The week prior to Resurrection Day is called “Holy Week.” Thursday of this week is sometimes called “Holy Thursday” or “Great Thursday” or historically, “Maundy Thursday.” Maundy (“mondee”) is from a Latin Word, mandatum, which means “commandment” signifying the command Jesus gave at the Last Supper on Thursday– to serve one another and to remember His sacrifice. Many free Protestant churches don’t celebrate the holiday specifically or have special services, but where it is celebrated it sometimes includes footwashing as an act of service. Since Footwashing is only mentioned once as a religious practice in scripture (John 12), and not using the same language and type of instruction of the “ordinances” of baptism and the Lord’s Table (communion, eucharist), it is typically not considered an ordinance and only a very small number of Christian denominations practice it regularly as an ordinance. Even so, it is sometimes done in association with Maundy Thursday as a devotional practice.
In commemoration of this year’s Maundy Thursday, I wanted to share this expandable (click to expand) image of Bellini’s Agony in the Garden, signifying Jesus after the Last Supper in Gethsemane. It’s stylized for that time period, of course, but it gives a glimpse of how the event was characterized in art, and it provides inspiration and opportunity for reflection. Enjoy!
The Agony in the Garden (Giovanni Bellini, c. 1465)
Giovanni Bellini, The Agony in the Garden (c. 1465)
The Agony in the Garden is an early painting by the Italian Renaissance master Giovanni Bellini, who painted it around 1459–65. It is in the National Gallery, London. It portrays Christ kneeling on the Mount of Olives in prayer, with his disciples Peter, James and John sleeping near to him. The picture is closely related to the similar work by Bellini’s brother-in-law, Andrea Mantegna, also in the National Gallery. It is likely that both derived from a drawing by Bellini’s father, Jacopo. In Bellini’s version, the treatment of dawn light has a more important role in giving the scene a quasi-unearthly atmosphere. Until the mid-19th century Early Renaissance paintings were regarded as curiosities by most collectors. This one had probably belonged to Consul Smith in Venice (d. 1770), was bought by William Beckford at the Joshua Reynolds sale in 1795 for £5, then sold in 1823 with Fonthill Abbey and repurchased by Beckford at the Fonthill Sale the next year (as a Mantegna) for £52.10s. It was bought by the National Gallery for £630 in 1863, still a low price for the day. Source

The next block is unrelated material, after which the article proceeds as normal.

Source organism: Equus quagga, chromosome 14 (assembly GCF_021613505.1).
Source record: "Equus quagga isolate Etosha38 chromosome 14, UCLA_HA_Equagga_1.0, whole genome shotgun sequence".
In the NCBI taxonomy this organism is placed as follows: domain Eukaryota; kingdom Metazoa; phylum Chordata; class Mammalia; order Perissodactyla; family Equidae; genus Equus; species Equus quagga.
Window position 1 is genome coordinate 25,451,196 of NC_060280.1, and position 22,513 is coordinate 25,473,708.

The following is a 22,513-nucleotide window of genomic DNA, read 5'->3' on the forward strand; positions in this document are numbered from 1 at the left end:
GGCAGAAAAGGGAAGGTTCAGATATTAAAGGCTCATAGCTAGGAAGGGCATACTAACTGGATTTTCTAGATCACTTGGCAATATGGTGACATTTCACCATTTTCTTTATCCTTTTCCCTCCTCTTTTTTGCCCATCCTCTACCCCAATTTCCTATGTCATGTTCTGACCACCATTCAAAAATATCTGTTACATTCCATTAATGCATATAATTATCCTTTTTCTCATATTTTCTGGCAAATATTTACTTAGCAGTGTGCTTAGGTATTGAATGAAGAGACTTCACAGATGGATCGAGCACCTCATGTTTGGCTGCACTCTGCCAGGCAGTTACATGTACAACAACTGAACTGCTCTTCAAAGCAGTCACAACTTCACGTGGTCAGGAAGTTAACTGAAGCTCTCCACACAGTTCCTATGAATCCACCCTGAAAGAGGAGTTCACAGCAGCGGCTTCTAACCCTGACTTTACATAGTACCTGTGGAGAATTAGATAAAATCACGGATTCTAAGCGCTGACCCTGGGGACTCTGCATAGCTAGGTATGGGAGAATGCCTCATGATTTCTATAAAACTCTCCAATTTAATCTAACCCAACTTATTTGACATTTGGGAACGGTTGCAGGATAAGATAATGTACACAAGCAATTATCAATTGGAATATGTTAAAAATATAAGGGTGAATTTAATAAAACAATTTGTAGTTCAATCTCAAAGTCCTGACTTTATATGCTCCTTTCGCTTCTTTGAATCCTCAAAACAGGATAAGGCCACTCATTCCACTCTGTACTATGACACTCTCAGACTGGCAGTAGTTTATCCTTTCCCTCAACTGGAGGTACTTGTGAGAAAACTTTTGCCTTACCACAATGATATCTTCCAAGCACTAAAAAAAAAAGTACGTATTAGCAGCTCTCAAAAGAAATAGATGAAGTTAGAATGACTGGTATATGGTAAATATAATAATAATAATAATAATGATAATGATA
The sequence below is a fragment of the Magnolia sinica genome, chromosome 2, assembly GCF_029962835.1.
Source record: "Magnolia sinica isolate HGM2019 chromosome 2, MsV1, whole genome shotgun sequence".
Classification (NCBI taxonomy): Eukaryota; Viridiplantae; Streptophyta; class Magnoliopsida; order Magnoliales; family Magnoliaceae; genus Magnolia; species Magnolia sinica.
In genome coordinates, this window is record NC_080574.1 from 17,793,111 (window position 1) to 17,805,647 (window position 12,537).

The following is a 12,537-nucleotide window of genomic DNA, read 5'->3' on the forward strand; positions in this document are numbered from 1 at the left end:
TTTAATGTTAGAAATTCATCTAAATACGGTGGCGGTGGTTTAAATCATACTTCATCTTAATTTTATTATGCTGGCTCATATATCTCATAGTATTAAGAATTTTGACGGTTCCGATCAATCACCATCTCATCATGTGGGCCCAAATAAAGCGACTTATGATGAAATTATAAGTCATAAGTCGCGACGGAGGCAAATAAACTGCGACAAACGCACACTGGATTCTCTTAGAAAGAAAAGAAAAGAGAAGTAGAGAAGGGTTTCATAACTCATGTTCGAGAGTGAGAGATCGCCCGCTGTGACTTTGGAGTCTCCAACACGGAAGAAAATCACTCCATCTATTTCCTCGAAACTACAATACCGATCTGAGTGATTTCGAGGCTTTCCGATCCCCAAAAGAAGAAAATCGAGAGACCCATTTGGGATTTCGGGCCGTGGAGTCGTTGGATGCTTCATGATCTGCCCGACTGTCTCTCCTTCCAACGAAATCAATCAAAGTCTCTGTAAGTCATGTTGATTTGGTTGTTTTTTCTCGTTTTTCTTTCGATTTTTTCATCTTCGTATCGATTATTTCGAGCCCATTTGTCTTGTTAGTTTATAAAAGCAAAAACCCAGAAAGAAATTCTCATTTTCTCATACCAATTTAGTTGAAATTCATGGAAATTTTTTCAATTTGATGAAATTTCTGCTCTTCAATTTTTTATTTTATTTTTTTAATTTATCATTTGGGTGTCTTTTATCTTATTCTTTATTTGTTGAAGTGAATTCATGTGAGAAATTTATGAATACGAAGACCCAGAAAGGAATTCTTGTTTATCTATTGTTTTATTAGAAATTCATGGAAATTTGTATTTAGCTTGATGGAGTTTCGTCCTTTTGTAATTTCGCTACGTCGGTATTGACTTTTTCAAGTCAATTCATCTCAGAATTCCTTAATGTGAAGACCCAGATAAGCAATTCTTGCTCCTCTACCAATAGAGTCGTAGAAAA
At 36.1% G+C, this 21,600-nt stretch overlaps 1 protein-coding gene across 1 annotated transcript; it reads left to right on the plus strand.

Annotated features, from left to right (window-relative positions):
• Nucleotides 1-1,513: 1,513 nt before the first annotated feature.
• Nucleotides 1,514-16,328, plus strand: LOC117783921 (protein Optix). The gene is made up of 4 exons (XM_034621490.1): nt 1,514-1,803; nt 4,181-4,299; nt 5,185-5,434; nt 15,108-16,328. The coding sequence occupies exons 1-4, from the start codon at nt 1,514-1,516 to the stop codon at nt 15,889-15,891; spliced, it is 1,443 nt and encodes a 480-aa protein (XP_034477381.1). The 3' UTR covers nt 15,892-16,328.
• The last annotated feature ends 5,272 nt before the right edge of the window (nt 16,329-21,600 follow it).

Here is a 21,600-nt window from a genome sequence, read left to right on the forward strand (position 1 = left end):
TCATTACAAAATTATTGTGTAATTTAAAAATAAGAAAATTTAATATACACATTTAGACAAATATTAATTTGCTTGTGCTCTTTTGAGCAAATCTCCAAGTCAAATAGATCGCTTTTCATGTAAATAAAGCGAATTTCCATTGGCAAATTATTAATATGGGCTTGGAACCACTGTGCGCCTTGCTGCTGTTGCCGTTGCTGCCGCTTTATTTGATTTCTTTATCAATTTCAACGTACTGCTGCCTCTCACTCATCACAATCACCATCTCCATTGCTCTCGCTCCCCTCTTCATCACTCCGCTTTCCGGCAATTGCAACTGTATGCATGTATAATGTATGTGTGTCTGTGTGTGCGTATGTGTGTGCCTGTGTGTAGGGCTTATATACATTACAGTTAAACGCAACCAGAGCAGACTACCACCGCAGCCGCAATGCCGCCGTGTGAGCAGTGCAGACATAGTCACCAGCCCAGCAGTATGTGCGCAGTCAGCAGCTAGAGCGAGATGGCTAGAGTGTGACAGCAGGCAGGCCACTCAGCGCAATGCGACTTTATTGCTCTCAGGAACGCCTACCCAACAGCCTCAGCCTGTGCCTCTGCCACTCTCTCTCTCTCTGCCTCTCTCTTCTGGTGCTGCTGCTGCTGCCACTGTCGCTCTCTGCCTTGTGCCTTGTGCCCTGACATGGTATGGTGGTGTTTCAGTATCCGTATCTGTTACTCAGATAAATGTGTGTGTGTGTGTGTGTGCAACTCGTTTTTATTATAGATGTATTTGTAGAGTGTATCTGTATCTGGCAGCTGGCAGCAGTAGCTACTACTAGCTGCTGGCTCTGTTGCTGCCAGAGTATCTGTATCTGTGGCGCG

Call To Action
- Read the passage in each of the Synoptic Gospels
Matthew 26:36-46 (NIV)
36 Then Jesus went with his disciples to a place called Gethsemane, and he said to them, “Sit here while I go over there and pray.” 37 He took Peter and the two sons of Zebedee along with him, and he began to be sorrowful and troubled.38 Then he said to them, “My soul is overwhelmed with sorrow to the point of death. Stay here and keep watch with me.”
39 Going a little farther, he fell with his face to the ground and prayed, “My Father, if it is possible, may this cup be taken from me. Yet not as I will, but as you will.”
40 Then he returned to his disciples and found them sleeping. “Couldn’t you men keep watch with me for one hour?” he asked Peter. 41 “Watch and pray so that you will not fall into temptation. The spirit is willing, but the flesh is weak.”
42 He went away a second time and prayed, “My Father, if it is not possible for this cup to be taken away unless I drink it, may your will be done.”